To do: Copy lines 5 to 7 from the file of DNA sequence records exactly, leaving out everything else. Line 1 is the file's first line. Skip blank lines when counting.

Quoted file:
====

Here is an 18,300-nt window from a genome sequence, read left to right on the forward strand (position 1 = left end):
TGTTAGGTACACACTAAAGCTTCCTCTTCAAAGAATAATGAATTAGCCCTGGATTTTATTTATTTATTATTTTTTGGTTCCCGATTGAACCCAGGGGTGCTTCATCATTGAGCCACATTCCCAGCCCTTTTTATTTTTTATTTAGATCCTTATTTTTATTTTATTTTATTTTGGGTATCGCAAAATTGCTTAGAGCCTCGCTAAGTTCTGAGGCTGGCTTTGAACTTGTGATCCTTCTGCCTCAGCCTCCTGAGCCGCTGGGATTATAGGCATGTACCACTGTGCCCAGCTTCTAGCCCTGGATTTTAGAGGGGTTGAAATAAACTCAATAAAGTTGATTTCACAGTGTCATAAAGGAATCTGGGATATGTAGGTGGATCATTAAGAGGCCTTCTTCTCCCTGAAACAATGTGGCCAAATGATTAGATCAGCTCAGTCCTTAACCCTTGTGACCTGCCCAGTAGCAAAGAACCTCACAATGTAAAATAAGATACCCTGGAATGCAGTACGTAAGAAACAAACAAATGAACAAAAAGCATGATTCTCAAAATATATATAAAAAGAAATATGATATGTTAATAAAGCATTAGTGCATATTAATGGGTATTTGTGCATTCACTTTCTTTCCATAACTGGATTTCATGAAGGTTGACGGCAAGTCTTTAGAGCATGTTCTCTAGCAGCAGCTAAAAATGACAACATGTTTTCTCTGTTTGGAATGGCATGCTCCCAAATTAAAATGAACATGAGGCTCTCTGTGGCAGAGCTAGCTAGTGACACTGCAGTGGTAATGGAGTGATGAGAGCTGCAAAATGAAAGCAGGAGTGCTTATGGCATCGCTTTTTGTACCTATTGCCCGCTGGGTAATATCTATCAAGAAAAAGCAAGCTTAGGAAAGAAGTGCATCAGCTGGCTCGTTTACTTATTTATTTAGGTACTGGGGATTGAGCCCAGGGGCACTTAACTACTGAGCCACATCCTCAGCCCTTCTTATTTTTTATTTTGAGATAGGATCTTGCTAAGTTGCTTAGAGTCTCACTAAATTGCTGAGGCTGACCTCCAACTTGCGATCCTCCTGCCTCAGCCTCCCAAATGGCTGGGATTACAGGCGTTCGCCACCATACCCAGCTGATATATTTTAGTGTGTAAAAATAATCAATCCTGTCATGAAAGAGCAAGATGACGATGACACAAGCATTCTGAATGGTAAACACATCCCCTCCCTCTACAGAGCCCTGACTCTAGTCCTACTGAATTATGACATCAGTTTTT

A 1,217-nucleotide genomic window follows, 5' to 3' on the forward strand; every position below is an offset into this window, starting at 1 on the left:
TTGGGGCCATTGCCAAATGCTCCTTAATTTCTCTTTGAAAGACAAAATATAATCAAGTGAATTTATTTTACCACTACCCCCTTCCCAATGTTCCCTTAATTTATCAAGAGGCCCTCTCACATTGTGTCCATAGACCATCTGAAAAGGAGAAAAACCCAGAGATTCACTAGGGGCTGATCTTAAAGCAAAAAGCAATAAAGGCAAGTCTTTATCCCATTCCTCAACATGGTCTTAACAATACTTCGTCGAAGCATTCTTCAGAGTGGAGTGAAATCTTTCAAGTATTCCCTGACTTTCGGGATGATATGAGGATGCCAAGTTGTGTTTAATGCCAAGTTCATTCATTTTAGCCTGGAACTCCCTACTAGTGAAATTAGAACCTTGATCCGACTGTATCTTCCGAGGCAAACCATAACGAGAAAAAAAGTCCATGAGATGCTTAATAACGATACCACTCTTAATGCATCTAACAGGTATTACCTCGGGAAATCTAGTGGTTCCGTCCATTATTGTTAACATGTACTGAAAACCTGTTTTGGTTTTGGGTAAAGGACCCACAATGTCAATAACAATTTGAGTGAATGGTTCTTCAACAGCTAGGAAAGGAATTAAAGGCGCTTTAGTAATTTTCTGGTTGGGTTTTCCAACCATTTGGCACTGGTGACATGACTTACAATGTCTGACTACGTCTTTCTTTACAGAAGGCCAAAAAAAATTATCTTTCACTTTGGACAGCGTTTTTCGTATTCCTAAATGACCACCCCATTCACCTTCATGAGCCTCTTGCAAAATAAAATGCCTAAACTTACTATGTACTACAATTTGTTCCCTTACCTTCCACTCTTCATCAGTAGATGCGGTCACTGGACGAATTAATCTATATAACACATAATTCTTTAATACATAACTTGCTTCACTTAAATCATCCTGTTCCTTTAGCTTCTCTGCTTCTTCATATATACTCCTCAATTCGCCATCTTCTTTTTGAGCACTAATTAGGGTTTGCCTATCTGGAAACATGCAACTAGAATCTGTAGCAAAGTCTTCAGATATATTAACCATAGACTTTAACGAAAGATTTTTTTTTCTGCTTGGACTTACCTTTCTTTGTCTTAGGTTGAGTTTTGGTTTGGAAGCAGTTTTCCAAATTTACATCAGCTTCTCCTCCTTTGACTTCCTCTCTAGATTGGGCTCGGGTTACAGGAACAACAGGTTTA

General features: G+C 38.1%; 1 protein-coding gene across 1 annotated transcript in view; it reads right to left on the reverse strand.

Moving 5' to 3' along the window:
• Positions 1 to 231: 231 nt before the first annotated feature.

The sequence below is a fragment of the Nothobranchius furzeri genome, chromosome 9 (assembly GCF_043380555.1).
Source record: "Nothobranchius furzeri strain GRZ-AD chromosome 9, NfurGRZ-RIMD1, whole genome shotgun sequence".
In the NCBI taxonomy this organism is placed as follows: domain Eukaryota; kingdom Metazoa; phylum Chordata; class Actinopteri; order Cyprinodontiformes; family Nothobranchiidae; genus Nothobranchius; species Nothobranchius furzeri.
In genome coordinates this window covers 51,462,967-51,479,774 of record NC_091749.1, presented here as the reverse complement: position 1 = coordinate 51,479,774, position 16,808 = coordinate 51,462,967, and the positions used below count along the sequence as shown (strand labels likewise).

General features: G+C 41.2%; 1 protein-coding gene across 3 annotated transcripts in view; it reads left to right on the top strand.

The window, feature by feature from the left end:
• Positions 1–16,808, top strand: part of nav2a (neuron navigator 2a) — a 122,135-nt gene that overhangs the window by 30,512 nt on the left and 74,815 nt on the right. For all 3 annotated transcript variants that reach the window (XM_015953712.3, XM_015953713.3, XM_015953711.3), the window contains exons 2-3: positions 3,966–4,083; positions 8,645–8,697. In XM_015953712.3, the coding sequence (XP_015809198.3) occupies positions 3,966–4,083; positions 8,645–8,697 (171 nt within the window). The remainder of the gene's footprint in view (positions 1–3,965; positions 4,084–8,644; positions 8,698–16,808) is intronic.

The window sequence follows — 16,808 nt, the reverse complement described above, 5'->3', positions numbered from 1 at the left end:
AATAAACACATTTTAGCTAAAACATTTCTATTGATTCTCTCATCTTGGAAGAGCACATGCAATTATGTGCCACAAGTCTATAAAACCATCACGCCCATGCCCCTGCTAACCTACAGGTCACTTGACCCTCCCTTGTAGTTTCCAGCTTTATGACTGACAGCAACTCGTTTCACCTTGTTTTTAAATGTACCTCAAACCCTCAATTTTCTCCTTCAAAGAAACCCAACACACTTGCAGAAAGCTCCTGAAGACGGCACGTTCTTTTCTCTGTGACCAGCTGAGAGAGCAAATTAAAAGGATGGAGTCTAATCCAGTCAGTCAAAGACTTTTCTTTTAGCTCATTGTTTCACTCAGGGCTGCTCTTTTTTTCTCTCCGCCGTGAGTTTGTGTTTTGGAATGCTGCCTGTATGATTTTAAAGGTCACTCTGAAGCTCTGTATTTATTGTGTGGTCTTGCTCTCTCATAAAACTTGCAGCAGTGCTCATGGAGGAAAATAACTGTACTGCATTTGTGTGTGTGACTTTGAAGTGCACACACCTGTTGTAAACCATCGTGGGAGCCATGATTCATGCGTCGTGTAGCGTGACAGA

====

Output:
General features: G+C 38.1%; 1 protein-coding gene across 1 annotated transcript in view; it reads right to left on the reverse strand.

Moving 5' to 3' along the window:
• Positions 1 to 231: 231 nt before the first annotated feature.